A Montreal-born commercial and documentary photographer drawn to less-travelled destinations, Levine made portraits at six geriatric correctional facilities from 1996 to 2000. The work, shot in iridescent hues, is notable for the incongruity of the wizened or crippled subjects with the steel bars or razor wire supposedly keeping them captive, and for the system’s willingness to expose itself. “The wardens and corrections officers are very amenable to letting us in,” says Levine, 43, who lives in New York City. “ They want to get the word out that something has to be done. It’s starting to explode. We’re building a whole new system of prisons.”
At McCain Correctional Hospital in North Carolina, Hamilton Correctional Institute for the Aged and Infirm in Alabama, and three Canadian facilities, including Warkworth Institution in Ontario, Levine had full access, with security, to violent criminals. He photographed them painstakingly, each in both color and black and white. He used cameras ranging from 35mm to 4x5, and a single light, sometimes soft, sometimes sharper. He often shot a man in the cafeteria, his cell block and work yard.
Though never completely comfortable with any of them, Levine’s impressions of these murderers, sex offenders and armed robbers helped him choose how gently, or how harshly, to portray them. “ You’ve got contradictory feelings. You’re repelled, but once you hear the story, you also feel sympathy or revulsion right away,” says Levine, who made it clear his oeuvre is impressionistic, not journalistic.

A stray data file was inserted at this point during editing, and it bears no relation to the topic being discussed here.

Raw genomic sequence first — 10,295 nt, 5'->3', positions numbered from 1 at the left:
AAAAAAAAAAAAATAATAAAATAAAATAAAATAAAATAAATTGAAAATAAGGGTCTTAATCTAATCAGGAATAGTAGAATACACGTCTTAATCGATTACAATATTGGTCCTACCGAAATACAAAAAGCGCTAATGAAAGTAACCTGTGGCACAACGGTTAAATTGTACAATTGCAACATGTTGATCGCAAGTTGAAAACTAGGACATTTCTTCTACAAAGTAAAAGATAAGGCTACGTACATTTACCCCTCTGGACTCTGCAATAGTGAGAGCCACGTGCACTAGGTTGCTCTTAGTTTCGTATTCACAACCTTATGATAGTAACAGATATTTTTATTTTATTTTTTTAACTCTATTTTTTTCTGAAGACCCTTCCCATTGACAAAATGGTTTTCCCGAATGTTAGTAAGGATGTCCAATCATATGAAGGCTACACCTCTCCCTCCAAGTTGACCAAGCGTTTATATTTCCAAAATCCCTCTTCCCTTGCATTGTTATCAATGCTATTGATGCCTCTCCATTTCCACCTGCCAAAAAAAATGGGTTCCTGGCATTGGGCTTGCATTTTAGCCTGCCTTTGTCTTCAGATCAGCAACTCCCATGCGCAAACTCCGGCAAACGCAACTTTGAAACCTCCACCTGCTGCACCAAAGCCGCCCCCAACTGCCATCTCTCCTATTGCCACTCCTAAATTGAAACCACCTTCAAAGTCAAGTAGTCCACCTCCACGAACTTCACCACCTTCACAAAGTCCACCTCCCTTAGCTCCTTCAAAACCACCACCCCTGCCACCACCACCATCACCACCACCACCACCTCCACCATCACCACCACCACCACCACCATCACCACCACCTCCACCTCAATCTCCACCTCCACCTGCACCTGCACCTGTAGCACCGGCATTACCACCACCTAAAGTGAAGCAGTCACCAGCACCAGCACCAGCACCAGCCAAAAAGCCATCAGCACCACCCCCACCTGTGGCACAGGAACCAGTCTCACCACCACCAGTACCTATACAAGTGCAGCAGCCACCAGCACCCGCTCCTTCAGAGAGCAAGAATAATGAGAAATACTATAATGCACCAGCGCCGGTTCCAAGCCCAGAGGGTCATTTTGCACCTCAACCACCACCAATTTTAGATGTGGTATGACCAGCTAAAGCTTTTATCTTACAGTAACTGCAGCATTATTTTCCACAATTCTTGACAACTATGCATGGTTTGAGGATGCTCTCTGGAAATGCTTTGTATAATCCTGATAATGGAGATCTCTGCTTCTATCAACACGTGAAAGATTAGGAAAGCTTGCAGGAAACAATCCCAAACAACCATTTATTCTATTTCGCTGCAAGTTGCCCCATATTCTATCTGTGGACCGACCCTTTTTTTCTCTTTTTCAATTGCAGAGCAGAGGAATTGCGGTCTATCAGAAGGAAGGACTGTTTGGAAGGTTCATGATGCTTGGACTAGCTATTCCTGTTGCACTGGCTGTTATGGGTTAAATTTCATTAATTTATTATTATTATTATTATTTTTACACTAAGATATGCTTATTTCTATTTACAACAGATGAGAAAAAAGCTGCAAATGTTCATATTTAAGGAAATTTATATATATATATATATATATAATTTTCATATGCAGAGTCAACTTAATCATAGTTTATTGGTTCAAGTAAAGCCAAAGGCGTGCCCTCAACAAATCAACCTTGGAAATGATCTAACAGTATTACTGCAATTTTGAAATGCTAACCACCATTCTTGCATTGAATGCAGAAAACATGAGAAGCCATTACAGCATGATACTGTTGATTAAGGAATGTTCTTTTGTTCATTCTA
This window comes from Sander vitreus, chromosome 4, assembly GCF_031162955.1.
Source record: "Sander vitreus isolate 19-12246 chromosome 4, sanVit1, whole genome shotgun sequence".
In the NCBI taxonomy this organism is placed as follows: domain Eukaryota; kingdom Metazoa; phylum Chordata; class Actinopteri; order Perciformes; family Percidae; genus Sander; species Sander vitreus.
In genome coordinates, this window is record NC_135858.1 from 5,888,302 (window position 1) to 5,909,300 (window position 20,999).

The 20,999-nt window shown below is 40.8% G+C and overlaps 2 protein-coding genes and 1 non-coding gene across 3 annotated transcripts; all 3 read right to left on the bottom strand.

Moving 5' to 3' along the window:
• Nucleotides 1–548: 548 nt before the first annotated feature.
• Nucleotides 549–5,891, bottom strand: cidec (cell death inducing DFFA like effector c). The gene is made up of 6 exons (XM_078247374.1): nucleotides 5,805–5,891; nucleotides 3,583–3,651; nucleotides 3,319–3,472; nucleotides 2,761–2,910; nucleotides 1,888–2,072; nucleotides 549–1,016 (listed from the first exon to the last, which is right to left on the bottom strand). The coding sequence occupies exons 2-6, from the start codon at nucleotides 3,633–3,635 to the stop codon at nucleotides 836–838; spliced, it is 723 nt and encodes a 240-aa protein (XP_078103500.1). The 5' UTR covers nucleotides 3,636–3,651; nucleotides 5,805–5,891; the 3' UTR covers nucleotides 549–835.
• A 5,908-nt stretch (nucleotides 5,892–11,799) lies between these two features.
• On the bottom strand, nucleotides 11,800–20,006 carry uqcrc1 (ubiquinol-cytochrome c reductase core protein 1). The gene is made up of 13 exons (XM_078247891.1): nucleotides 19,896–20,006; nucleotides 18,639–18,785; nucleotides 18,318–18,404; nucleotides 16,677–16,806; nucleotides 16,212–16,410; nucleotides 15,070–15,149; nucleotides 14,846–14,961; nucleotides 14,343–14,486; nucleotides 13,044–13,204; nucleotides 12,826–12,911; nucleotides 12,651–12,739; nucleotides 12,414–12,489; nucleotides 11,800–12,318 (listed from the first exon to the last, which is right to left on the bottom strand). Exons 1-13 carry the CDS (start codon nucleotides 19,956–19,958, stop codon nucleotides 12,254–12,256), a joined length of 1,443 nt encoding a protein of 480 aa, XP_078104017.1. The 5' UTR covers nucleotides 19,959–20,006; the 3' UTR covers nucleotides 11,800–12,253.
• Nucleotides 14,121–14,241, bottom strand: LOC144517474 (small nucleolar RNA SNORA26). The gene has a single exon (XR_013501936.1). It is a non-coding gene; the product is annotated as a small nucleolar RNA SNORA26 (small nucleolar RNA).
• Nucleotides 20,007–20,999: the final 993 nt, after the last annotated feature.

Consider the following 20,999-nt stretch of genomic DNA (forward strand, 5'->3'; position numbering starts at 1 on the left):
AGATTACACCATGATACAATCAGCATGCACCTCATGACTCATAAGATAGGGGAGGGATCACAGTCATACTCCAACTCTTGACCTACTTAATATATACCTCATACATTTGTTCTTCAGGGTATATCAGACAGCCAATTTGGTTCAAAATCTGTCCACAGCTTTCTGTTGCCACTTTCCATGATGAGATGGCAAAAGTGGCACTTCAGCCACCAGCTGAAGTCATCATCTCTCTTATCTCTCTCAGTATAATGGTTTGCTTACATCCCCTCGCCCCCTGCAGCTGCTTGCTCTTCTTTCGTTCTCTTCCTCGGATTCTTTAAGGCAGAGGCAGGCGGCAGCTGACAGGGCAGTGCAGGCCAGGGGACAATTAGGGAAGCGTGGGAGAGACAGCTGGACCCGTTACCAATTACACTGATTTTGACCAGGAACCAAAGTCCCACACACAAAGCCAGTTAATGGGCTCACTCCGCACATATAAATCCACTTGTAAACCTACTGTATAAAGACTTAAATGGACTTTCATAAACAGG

Every frame includes a prominent reference point to the prison, but there the similarities in the photos end. We see Robert Cowlin, 75, a “classy old guy” who said he sold cocaine to pay for his wife’s doctors, cast in a warm brown and cream palette as he is being groomed in the Hamilton barber shop. William Howard Johnson, 67, who laments the decisions that led him to theft and prison, is bleached in sunlight, clutching his walker as coils of razor wire fill the square of violet sky filling his window.